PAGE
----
The Solitude of Compassion

The Solitude of Compassion by Jean Giono

Book: The Solitude of Compassion by Jean Giono Read Free Book Online
Authors: Jean Giono
legs. From a hole in the roof the glances we shoot would appear more deadly than the inescapable arrows of Apollo.
    On the horizon is a grey pimple: Fort B. A hump of the gentle hill descends and disappears in the woods.
    I take out my binoculars. Everything seems just as dead as it does with the naked eye; on the wavy carpet of earth, a spot moves. Pride from my discovery. I hold my breath.
    â€œHello, battery?”
    At the exit of the woods of B., the head of a convoy. The spot moves slowly towards the fort. Through the opening in the water tank, they must already see the postern of the opposite slope. Let’s move on, another difficult task accomplished.
    A trail of smoke appears on the crest: two, three, three pale mushrooms; like my own land in the summer when it thunders beyond the hills. The smoke blows in the wind. Through the binoculars I see the spot again; it has stopped; around it three black points are spread. It seems to me that one of them is making for the woods, an illusion; it is so far…
    Kossiakoff laughs. That is how it is all day long.

    But towards evening Kossiakoff finds something interesting in the sector of the Russian batteries. I have already noticed this yellow splotch which seems to be panting in the wind. It’s a field of grain. On the border two reapers hurry to gather in the horses’ rations. They came out a little too early; the evening is not yet thick enough to hide them; a little regular flash betrays them. And Kossiakoff rests his hand on the leather box where the telephone sleeps.
    I stop him. Why kill? Today we have already wiped out the water tanks. It is beautiful, a reaper in the open. They must cast furtive glances at the fresh shell holes around them. Kossiakoff insists. It is his duty. They told him: anything that moves. He does have his secret pleasure of being a watchdog. So I speak and speak. Kossiakoff yawns while listening to my dead words. An anguish torments me, he does not understand; he does not understand. Yes, he has seen my eyes, his arm falls again, a light smile tugs at his lips. He caresses my knee. No more duty: friendship. Duty yes, but happiness given to a friend is something tender, and I would like to tell him, but I am unable. There are steppes between us. Then I make with my hand the same gesture as the man-woman, a bit like the wing of a dove.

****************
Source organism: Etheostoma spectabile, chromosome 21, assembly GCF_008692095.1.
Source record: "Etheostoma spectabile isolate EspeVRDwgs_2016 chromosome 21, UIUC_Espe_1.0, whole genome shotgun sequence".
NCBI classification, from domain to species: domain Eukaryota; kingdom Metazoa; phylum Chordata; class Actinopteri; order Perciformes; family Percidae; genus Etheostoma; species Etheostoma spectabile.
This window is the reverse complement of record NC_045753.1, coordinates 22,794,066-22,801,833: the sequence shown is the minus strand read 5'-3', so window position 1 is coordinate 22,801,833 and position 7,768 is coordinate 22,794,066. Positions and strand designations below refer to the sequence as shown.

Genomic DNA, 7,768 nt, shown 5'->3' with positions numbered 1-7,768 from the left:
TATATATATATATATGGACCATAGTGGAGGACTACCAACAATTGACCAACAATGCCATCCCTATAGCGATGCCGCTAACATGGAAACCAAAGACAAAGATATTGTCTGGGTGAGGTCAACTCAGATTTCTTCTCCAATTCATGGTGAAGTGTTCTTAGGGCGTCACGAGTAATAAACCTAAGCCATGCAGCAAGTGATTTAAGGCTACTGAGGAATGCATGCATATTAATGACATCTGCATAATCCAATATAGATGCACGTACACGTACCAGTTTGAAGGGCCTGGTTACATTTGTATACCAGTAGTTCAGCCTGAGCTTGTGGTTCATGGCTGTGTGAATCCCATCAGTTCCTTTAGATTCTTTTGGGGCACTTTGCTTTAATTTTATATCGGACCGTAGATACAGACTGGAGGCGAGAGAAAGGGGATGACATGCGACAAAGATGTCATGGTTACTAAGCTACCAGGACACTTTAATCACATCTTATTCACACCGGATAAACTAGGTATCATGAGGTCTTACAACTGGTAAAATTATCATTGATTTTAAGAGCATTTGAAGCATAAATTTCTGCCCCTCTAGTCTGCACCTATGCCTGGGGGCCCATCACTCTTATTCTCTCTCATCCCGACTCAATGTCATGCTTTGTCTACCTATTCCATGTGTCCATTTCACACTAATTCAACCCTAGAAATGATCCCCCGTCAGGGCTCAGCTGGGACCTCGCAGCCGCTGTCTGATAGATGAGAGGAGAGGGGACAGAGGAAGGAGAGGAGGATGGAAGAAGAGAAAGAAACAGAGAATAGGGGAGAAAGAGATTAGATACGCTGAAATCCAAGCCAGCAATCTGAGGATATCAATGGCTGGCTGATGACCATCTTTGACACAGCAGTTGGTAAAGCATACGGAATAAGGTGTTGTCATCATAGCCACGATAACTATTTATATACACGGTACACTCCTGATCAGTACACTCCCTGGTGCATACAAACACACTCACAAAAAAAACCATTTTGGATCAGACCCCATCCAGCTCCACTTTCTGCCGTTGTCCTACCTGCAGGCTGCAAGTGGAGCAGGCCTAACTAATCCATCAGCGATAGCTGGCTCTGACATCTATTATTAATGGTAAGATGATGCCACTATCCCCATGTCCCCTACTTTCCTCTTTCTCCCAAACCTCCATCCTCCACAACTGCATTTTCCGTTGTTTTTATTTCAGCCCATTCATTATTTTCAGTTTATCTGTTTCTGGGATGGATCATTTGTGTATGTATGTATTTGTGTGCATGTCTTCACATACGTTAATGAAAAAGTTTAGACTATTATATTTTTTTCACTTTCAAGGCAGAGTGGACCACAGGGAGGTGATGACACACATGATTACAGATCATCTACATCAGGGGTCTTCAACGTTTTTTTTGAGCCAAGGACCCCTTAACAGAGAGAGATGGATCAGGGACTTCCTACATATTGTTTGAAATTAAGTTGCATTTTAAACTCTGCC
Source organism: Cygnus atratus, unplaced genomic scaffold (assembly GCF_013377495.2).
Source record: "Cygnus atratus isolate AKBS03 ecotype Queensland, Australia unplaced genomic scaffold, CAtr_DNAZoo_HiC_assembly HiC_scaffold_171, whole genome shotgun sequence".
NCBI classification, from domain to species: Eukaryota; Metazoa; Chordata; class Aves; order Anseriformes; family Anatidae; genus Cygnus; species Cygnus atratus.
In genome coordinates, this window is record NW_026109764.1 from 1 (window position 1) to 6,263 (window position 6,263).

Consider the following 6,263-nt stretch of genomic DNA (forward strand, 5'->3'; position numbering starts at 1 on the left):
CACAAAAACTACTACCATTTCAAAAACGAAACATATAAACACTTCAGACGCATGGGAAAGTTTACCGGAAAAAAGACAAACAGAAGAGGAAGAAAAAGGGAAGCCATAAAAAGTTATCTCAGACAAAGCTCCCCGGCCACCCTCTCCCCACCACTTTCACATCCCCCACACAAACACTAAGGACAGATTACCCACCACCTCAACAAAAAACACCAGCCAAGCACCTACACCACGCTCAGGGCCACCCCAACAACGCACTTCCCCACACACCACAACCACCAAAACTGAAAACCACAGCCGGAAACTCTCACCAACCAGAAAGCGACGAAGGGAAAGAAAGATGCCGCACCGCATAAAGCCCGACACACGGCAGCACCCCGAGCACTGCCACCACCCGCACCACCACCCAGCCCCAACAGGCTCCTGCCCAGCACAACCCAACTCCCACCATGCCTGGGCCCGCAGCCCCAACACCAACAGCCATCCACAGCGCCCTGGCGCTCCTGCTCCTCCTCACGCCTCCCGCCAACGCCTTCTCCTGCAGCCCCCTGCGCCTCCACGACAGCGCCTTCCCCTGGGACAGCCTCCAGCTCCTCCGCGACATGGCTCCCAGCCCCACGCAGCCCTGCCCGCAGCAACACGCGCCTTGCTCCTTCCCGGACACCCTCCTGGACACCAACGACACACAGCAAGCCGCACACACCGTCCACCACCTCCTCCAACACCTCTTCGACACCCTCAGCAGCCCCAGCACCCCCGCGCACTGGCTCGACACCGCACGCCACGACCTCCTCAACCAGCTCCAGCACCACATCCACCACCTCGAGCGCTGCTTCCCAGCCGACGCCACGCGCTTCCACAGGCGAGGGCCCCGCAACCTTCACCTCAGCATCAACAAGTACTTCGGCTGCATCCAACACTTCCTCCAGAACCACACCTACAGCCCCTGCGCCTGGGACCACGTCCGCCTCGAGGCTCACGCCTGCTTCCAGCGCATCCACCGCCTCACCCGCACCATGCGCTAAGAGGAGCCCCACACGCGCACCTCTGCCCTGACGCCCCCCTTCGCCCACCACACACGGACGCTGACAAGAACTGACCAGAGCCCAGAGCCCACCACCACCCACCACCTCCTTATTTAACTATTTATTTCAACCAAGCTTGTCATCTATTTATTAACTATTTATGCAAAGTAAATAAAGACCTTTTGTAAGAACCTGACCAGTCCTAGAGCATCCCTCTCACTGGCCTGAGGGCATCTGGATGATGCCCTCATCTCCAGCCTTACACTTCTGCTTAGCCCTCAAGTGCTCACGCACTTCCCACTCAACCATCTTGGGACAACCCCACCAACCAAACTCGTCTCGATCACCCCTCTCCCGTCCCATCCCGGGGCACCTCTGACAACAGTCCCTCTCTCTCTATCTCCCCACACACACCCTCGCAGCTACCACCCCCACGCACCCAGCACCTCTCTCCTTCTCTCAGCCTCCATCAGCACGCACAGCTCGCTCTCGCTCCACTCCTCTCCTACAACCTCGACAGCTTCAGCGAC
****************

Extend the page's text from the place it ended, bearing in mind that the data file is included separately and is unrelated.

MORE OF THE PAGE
I do not understand right away since the man-woman has such a thin voice.
    â€œWhat, Monsieur?”
    â€œYour company is moving for good this evening. You will continue service until tomorrow morning’s connection. You will rejoin Champfleury. You tell your captain that I am very pleased with you.”
    I ask:
    â€œYou don’t think that I could come back?”

    â€œNo. The sector will be entirely maintained by our artillery which has moved into position. I thank you Monsieur, farewell.”
    He shakes my hand.
    Before he leaves:
    â€œWould you, Monsieur, tell all that to my comrade Kossiakoff? I can never make him understand my gestures.”
    He turns towards Kossiakoff fixed at his guard post. He speaks. In the entire length of my friend, only his eyes move. As the words reach him, his glance falls slowly on me.
    â€œThere, he knows.”
    The man-woman presses my hand again then—he shows Kossiakoff still stiff—“You have made yourself an excellent friend there. Ah! The Russians, Monsieur…” He is going to tell me… No, he salutes, turns on his heels, and goes out.
    A beautiful morning with larks and a little sun. On the glacis of the fort Easter daisies have bloomed; I had not noticed them before.
    Kossiakoff carries my bag. Our walk over the fine gravel is the only sound of the morning with the loud rustling of the larks. His step, my step; his step mingled with mine, mine alone. I turn my head: Kossiakoff stops and plucks an Easter daisy.
    He has given me that blond tobacco which I do not like, a packet of tea

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